The most well known of these neurodegenerative diseases is Parkinson's Disease, which is actually not a specific disease, but a group of neurodegenerative disorders technically called Parkinsonism. Parkinsonism is still not understood despite extensive research and theory that has been conducted since the first extensive treatise on the subject by the British physician James Parkinson in 1817. A number of attempts to define the disorder by basing medical theory on a particular pharmaceutical drug have failed miserably, and stifled research into the multifaceted aspects of neurodegenerative disease. Parkinsonism is defined by the Stedman's medical dictionary as: "A neurological syndrome usually resulting from deficiency of the neurotransmitter dopamine as the consequence of neurodegenerative, vascular, or inflammatory changes in the basal ganglia, or a syndrome similar to parkinsonism appearing as a side effect of certain antipsychotic drugs." The key to this definition is the multifaceted origin of the disease in neurodegeneration, vascular problems, and inflammatory dysfunction.

Key Environmental Concerns

A key issue in the complex subject of causes of Parkinsonism is the potential for this disease to be caused by chemicals. The medical dictionaries point out the fact that antipsychotic drugs, which are now frequently prescribed for conditions other than psychosis, may cause parkinsonism as a side effect. This class of drugs, antipsychotics, are given attractive names and now prescribed to a majority of our elderly in nursing homes and assisted living facilities. Often, the excess use of antipsychotic drugs is deemed necessary to control the erratic behavior of our elderly in nursing facilities when a well-staffed and efficient care program is not available. In other words, when profiteering health companies cut costs by reducing staff and cheapening the environment, they then increase costs by overprescribing expensive antipsychotic drug regimens. An alternative to this miserable outcome would be to promote non-profit nursing facilities for our elderly that utilize increased trained staffing, and healthy environments that reduce behavioral problems, and offset the costs by reducing the drug consumption and eliminating the profit motive. The relatives of these excessively drugged elderly wonder why their loved ones mental states are deteriorating, and the chronic excessive prescribing of antipsychotic drugs with cute names may be the reason.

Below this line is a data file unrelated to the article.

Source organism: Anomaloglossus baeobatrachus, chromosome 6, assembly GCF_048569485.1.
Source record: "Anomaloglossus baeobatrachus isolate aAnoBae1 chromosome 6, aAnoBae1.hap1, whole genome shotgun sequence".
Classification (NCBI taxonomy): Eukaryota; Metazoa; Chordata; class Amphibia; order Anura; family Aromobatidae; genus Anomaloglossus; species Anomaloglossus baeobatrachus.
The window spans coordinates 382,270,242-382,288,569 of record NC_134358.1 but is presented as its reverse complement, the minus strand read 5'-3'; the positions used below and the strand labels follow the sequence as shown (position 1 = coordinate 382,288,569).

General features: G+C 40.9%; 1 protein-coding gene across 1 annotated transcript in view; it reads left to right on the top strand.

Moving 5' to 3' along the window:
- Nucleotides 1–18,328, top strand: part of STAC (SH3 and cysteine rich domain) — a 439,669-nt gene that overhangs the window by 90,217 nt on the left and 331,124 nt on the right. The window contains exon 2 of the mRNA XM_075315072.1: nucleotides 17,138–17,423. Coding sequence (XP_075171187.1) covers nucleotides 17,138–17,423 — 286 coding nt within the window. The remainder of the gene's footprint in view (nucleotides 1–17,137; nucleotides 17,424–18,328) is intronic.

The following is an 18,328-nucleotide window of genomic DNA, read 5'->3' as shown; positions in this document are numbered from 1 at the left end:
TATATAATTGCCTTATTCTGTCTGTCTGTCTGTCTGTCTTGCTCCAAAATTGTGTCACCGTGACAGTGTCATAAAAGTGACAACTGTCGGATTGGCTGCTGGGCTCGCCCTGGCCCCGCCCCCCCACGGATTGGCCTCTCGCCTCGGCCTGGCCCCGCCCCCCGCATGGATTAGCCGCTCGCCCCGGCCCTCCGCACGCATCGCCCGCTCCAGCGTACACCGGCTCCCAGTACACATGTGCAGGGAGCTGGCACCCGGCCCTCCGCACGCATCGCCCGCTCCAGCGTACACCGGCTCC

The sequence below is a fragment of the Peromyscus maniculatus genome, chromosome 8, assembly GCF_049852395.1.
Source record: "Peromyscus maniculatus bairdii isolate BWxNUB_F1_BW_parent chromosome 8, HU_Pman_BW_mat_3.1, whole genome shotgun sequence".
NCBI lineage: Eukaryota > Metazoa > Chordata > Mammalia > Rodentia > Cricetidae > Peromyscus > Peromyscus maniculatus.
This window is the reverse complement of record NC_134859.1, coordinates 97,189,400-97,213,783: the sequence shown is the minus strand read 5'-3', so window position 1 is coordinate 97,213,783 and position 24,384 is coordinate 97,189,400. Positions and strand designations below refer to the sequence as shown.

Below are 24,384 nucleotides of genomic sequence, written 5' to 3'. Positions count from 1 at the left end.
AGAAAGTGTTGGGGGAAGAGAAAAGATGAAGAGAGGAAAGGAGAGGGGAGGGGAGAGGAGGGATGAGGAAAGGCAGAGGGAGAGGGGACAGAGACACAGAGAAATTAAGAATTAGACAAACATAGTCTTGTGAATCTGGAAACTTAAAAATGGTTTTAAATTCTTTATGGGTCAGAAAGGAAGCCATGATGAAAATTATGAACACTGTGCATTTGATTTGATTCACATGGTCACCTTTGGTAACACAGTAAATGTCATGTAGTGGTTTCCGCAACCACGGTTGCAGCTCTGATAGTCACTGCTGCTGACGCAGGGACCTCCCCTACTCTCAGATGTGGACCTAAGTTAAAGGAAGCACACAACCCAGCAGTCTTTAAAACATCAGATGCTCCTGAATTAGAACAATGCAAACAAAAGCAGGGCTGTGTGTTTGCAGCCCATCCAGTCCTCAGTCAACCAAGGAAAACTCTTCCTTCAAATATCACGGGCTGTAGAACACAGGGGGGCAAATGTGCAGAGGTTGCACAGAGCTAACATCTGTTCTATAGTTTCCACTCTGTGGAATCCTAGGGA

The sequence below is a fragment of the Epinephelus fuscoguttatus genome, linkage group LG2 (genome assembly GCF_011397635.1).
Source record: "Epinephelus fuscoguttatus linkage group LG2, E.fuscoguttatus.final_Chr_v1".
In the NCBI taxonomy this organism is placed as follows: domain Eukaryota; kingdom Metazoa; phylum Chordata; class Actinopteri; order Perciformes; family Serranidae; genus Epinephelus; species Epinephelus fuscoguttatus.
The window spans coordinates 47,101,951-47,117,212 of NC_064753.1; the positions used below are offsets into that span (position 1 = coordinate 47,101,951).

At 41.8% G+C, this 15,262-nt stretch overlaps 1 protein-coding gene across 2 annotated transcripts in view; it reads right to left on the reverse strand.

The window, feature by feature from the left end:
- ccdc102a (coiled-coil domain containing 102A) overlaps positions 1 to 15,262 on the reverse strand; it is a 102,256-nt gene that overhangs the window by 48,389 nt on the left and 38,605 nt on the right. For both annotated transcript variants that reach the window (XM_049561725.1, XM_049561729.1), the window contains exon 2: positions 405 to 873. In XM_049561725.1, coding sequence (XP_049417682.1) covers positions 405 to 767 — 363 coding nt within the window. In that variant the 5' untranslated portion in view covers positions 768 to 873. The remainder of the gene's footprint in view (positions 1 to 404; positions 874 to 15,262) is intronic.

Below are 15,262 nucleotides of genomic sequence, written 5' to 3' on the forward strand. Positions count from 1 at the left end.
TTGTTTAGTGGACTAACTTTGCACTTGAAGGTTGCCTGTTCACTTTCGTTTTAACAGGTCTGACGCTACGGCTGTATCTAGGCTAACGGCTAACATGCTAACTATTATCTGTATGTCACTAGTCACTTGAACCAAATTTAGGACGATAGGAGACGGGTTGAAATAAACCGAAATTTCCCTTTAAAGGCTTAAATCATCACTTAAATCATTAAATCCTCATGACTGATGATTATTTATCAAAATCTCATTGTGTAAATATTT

An example of such bad behavior is the case of the 2013 $2.2 billion settlement by Johnson and Johnson to settle a case with the U.S. federal government for illegal off-label marketing and and illegal kickback system with such nursing home corporations as Omnicare (itself settling prosecution claims of a massive kickback scheme for $98 million in 2012, and again for $120 million in 2013), centered on the anti-psychotic drug Risperdal Consta. Many elderly patients were prescribed this drug for no good reason, and it may have caused Parkinsonism, or Alzheimer's disease. On top of that, massive costs to Medicare and the taxpayer, as well as insurance companies, which raised the cost or policies for most customers, was involved. Since Johnson and Johnson made over $20 billion in profit from 2003 to 2010, the settlement was a great deal. This is only one of now many such settlements for manipulation of prescriptions of anti-psychotic medications. To see the settlement agreement between the U.S. Department of Justice and Omnicare in 2012, click here: On Nov. 4, 2013, Johnson and Johnson agreed to an additional settlement of $149 million, on top of the prior agreement for illegal marketing schemes of Risperdal for $2.2 billion, for allegations concerning this massive kickback scheme between Omnicare and nursing home prescribers. Since these settlements avoid admission of guilt or proscecution, though, and are reported only in the business sections of newspapers, magazines, and internet news sites, there will be little public awareness or actual deterrence of such behavior, which has proved profitable despite these massive settlements to the U.S. Justice Department.